I literally read it every day.
“All you give is pie in the sky advice. Everything’s great. How can you say that when it’s anything but?”
“People are awful. You can’t trust anyone. I want to provide quality work but I have to deal with all of this ‘stuff’ within the industry. Why can’t I just shoot and be the artist I want to be?”
And I feel your pain. I really do.
But when I read things like this, I know there is very little I can do. I can’t turn a switch in your brain and make you look at things differently. I can’t rework all you’ve done up until now to come to the conclusions you’ve reached.
I read a great book recently – one I would highly recommend. You can read it in an hour or two if you put your mind to it. It’s a fast read. But the thoughts are incredibly powerful. Thoughts that will make you think about how you approach things.
The book is Risky Is The New Safe by Randy Gage. I’ve followed Randy for years. I’ve attended one of his seminars. I love his “no bull” approach.
In this book, he wrote something I’d like to share. Something I’d like you to take to heart.
“Take the same opportunity and offer it to a broke person and a wealthy person, and I guarantee you they will see it differently. When I was poor, I looked at everything through the lens of the mind viruses I was infected with. No matter what business venture I was exposed to, I approached it with the beliefs that you need money to make money; you need an education and have to know people, and so on. I could look at anything and immediately give you 15 reasons why it wouldn’t work. While I was accumulating all the evidence why it couldn’t be done, people with prosperity consciousness were simply doing it.
For those many years I was struggling financially, I was a cynic. And nothing kills innovation, creativity and ambition faster than cynicism. It’s poverty consciousness.
Wealthy people have a healthy skepticism that causes them to evaluate things objectively and make good decisions based on solid assumptions. Skepticism is healthy; cynicism never is. Here’s why: If you ask the wrong question, the answer doesn’t matter. “
If you ask why the photography industry has changed, why you can’t make money the way you used to, or why consumers are terrible for wanting the digital files, you’re asking the wrong questions.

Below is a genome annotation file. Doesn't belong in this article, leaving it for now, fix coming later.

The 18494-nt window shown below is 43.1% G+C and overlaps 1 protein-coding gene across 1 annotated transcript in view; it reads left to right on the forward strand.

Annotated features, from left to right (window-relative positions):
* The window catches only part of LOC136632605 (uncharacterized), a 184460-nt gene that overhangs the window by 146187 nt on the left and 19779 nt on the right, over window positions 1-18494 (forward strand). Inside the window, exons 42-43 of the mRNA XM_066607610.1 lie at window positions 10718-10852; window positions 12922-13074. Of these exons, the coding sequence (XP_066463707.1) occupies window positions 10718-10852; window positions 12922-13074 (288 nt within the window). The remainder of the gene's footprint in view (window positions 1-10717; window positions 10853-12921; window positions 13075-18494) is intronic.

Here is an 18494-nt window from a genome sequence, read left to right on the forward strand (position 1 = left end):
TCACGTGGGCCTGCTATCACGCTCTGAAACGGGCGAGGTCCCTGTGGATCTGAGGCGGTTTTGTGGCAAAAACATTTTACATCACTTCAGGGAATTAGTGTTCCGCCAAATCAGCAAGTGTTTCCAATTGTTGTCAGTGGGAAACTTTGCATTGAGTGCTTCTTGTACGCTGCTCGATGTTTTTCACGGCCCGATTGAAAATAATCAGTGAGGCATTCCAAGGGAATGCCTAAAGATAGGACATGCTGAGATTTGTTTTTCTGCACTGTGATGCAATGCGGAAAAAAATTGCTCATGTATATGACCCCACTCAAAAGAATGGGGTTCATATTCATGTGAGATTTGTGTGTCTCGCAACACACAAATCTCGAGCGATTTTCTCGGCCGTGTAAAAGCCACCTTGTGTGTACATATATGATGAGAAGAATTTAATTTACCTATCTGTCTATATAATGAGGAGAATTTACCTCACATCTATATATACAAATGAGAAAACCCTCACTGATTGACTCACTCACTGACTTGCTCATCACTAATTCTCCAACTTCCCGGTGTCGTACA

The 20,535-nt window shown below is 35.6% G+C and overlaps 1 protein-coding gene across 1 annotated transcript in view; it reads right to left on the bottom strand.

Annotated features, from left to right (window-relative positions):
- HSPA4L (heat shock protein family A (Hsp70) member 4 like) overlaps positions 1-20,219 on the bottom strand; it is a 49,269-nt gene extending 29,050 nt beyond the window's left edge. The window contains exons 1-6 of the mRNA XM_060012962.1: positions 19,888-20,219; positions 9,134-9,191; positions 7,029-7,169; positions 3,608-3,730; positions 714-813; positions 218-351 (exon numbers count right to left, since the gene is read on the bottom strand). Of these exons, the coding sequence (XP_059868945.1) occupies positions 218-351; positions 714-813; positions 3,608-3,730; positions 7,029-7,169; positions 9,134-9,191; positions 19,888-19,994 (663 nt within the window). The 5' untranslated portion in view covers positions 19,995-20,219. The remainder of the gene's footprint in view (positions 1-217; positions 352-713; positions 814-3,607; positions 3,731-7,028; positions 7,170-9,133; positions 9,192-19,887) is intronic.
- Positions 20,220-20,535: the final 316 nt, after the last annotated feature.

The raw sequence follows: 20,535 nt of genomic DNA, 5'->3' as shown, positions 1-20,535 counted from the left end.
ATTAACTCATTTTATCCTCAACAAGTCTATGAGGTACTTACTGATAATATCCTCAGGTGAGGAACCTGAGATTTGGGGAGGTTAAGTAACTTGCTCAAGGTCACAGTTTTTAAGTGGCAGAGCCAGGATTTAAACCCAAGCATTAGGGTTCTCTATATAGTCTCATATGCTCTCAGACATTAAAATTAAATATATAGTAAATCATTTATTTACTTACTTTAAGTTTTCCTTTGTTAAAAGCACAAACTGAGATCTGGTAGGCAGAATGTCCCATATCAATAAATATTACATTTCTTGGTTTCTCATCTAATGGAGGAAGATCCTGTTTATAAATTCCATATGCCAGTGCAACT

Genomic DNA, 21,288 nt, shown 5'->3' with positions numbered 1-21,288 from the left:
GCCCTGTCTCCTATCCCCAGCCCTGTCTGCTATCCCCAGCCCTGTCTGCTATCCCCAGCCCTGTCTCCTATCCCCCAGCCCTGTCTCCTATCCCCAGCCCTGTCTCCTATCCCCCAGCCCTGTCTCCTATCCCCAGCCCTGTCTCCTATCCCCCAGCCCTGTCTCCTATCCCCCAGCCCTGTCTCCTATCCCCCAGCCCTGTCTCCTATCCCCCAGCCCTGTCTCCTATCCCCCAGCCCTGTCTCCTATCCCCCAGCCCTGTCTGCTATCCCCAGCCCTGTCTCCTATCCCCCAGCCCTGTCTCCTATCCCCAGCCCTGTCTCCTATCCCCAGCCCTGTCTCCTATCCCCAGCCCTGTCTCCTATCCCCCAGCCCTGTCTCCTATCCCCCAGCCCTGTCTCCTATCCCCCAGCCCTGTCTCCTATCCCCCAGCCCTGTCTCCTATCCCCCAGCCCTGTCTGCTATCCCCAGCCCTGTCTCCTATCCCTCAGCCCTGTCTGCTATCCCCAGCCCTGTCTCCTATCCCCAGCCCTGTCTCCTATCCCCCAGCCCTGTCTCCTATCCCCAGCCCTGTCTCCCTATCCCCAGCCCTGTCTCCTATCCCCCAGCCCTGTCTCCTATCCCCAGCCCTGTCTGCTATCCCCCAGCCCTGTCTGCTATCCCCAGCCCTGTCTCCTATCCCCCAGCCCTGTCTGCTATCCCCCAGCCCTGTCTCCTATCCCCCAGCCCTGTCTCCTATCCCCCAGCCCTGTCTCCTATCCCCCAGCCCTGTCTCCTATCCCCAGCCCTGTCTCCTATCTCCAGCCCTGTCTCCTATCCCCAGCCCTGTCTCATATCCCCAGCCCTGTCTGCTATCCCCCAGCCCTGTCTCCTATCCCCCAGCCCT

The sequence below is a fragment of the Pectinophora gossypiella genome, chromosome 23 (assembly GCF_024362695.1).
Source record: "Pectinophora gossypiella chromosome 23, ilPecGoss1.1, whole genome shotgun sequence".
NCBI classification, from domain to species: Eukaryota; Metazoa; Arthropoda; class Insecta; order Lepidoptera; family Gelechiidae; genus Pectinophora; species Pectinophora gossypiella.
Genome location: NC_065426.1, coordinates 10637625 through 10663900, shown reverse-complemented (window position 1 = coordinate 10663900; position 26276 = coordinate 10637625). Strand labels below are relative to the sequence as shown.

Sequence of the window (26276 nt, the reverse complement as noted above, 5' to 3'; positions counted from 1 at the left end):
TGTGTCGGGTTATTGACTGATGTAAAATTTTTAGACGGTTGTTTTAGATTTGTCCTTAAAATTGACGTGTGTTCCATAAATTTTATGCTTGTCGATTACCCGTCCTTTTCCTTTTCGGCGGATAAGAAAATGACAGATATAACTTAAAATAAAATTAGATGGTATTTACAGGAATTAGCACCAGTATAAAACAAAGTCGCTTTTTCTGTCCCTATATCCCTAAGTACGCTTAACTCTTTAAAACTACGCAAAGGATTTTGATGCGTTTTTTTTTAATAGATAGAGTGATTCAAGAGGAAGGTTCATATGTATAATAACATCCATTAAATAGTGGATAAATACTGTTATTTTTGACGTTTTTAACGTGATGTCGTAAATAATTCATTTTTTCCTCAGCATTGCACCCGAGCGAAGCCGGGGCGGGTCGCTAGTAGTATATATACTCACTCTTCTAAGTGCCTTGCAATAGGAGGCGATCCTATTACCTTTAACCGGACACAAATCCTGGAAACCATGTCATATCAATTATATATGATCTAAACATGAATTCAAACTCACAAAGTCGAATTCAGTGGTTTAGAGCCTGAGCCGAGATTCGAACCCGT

If you ask how you can change your pricing structure to give people what they really want, look for alternative ways to build your photography packages, or ask how photography will impact people in the coming years, you’re on the right track.
Photography isn’t dead. In fact, it’s anything but.
We read a lot now. But that’s changing. We’re incorporating more than ever into video and audio. We’re a graphic society. We attract through imagery. We’re obsessed with quick pictures. We love color and vibrancy. And that’s not going to change.
But the way our society lives, works, moves and thinks is changing.
Go back a hundred years or more, and it took a generation to get a new idea into place. Now it takes a year, or even a few months.
With that much change, it’s hard to wrap our brains around new ideas. Even before we come to terms with one idea, we’re on to something else.
But don’t think photography is alone. Ask anyone in any industry, and they’ll probably start talking about the chaos. Look at the music industry. Or the publishing industry. Or education.
Watch this year’s TED prize winner – Sugata Mitra and his wish to design the future of learning. Its simple. Its brilliant. And I couldn’t agree more.
Everything is changing. And yes, it’s difficult at times. Mind-blowingly difficult.
But that doesn’t mean it can’t be fun and exhilarating and full of potential.
What if you approached one thing differently today? Instead of saying “this sucks”, what if you said “I’m going to do one great thing?”
I know it’s not easy to believe this. I know it’s not easy to do this.
But what’s the alternative?